The heart and soul of your business
If your business’s daily operations are its skin and bones, keeping you moving forward and standing upright, then your mission and vision are its heart and soul. They keep blood pumping through your veins, keep you alive, and ensure you have the strength and support to achieve everything else you want to.
Without a powerful beating heart, we couldn’t get up and go about our days. We wouldn’t be able to walk, breathe, sweat, feel, or think. We wouldn’t be human. And it’s no different with a business.
Mission and vision
What they are…
Put simply, your vision is what your business hopes to become and your mission is how you’ll get there.
Vision tends to be a more emotive, personal goal that can be kept private within your business. Some organisations choose to share their vision, but plenty of others don’t. An example would be “within five years, this business will achieve…” and then either X amount of turnover, staff, or operating in X amount of countries. You get the gist.
Your vision should be strictly tied to your business plan, playing a big part of your internal communications, decision-making, work culture, and the work you take on.
On the other hand, a company’s mission is a public statement. It might sit front and centre on your website or be used by your staff when networking. It describes your business in a clear, digestible way:
We do [this…] for [these people…] to help them achieve [this benefit] by [these values, this philosophy, etc].
It should accurately reflect your business’s philosophy and resonate with your target audience. In this way, your mission statement is a way to resonate with people.
As humans, at Luma we want to work with businesses that understand their responsibility to leave the world better than they found. People whose heart is in the same place as ours, who understand why this matters.
What they aren’t…
Your mission shouldn’t be a vague claim, consisting of adjectives that could belong to anyone. Words such as ‘innovative’, ‘professional’, and ‘quality’ are overused and struggle to convey any real value or meaning. “Serving clients with excellence and working hard” says something without really saying anything.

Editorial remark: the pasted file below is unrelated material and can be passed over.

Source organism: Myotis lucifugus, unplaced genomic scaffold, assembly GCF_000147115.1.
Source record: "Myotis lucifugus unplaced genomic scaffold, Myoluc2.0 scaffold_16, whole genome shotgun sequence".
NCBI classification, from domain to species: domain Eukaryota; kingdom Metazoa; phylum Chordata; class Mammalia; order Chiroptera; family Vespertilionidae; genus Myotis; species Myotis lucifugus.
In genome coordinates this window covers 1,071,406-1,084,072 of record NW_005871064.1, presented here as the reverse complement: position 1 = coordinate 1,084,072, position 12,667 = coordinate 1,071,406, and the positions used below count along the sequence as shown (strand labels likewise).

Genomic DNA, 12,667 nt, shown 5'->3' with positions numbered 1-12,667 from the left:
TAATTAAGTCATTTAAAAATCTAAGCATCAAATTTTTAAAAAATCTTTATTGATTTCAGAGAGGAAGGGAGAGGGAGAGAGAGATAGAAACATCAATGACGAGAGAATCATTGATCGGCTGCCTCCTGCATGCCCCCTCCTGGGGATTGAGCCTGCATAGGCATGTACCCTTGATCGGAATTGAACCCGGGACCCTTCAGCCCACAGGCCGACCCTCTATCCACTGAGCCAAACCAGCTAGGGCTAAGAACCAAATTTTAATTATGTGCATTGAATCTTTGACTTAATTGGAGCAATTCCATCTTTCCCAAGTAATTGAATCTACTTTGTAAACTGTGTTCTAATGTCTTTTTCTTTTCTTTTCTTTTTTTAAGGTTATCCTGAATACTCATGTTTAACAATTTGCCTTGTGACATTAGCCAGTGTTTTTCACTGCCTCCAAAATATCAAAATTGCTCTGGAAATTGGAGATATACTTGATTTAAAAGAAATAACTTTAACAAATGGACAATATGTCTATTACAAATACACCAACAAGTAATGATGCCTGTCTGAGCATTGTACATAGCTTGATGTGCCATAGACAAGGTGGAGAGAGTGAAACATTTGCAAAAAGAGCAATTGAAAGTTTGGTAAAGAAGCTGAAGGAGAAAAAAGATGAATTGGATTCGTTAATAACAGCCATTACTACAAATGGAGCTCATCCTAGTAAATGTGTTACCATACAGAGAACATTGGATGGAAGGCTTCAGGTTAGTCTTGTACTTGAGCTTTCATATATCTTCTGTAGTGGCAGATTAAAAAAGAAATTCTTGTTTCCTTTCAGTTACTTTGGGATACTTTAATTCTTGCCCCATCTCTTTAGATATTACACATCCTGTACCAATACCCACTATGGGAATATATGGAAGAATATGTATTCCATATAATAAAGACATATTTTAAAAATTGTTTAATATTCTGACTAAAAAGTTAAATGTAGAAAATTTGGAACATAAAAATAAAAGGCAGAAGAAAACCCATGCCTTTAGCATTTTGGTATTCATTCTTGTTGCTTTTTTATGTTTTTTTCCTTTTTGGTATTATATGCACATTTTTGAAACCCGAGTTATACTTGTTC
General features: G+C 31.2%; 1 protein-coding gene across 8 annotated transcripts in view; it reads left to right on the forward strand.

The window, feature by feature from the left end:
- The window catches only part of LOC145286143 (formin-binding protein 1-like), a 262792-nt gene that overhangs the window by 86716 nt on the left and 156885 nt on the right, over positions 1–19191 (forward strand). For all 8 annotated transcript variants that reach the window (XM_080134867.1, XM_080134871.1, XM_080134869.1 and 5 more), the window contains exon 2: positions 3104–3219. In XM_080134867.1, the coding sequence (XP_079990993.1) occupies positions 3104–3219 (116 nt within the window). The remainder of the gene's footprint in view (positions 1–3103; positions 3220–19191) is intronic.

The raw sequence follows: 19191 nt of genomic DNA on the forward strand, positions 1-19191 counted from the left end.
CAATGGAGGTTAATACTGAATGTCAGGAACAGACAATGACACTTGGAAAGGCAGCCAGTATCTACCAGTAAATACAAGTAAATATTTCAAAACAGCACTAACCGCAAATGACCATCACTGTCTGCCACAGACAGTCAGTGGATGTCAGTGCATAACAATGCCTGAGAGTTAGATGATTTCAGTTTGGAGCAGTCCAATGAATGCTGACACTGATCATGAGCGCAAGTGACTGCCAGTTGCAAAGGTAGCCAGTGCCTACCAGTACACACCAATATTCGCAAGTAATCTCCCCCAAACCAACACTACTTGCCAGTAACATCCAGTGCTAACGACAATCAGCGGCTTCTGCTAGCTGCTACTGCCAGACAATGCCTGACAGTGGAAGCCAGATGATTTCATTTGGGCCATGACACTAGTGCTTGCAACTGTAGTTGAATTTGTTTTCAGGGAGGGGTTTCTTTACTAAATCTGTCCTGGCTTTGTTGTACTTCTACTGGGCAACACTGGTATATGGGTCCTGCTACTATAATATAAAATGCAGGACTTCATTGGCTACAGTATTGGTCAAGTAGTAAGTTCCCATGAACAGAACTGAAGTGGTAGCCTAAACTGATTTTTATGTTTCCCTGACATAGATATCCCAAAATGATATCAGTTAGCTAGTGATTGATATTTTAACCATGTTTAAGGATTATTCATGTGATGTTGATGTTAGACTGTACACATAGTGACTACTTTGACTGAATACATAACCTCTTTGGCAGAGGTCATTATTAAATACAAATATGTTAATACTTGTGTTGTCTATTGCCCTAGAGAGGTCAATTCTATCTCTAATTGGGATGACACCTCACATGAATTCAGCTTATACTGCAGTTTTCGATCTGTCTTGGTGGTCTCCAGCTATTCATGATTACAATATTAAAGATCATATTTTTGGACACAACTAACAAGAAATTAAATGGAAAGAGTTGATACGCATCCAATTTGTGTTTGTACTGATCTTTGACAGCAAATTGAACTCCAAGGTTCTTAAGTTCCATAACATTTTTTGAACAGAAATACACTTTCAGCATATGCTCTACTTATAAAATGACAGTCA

A good mission statement forms part of your employees’ every day language. It’s how they describe your company to others and introduce themselves. They won’t want to sound like a self-important automaton when doing so. It’s the heart of your business, so make it human.
Let’s look at two examples:
“to be Earth’s most customer-centric company, where customers can find and discover anything they might want to buy online, and endeavours to offer its customers the lowest possible prices.” – Amazon
“to shape the future of the internet by creating unprecedented value and opportunity for our customers, employees, investors, and ecosystem partners.” – Cisco
Amazon is along the right lines. As customers, we can clearly see the benefit they’re adding to our lives and feel valued by the business. Their statement gives direction to their employees and positions their brand exactly where they want it to be. Whereas Cisco is saying they want to add value and opportunity to plenty of people but fail to portray what that value actually is.
Similarly, your vision shouldn’t be an immeasurable goal. “We want to be known as the best in the business”. That’s nice and all, but how exactly are you going to measure that? Your vision needs to be measurable, otherwise, how are you going to identify when it’s been reached?
Finally, both your mission and vision should be in plain, meaningful English. If they’re complicated to read or understand, you’re tripping at the first hurdle.
Why they’re important…
So, every company has one. But do they actually matter? They should.
These statements draw people in and convey your brand in a few words. But they will only deliver value if each member of your team understands their personal role in achieving this larger, collective goal. This is why it’s important to reinforce both your mission and vision wherever possible – on internal documentation, during staff meetings, or in training for example.
Done properly, your mission and vision connect every part of your business and underpin every decision made by every person on your team. In a rapidly changing business environment, these pillars of your identity should remain stable and unchanging.
You might evolve and grow, but your core stays the same. The same beating heart provides the strength and momentum to push you forward.
So look deep within yourself and ask: what do your mission and vision statements say about you?
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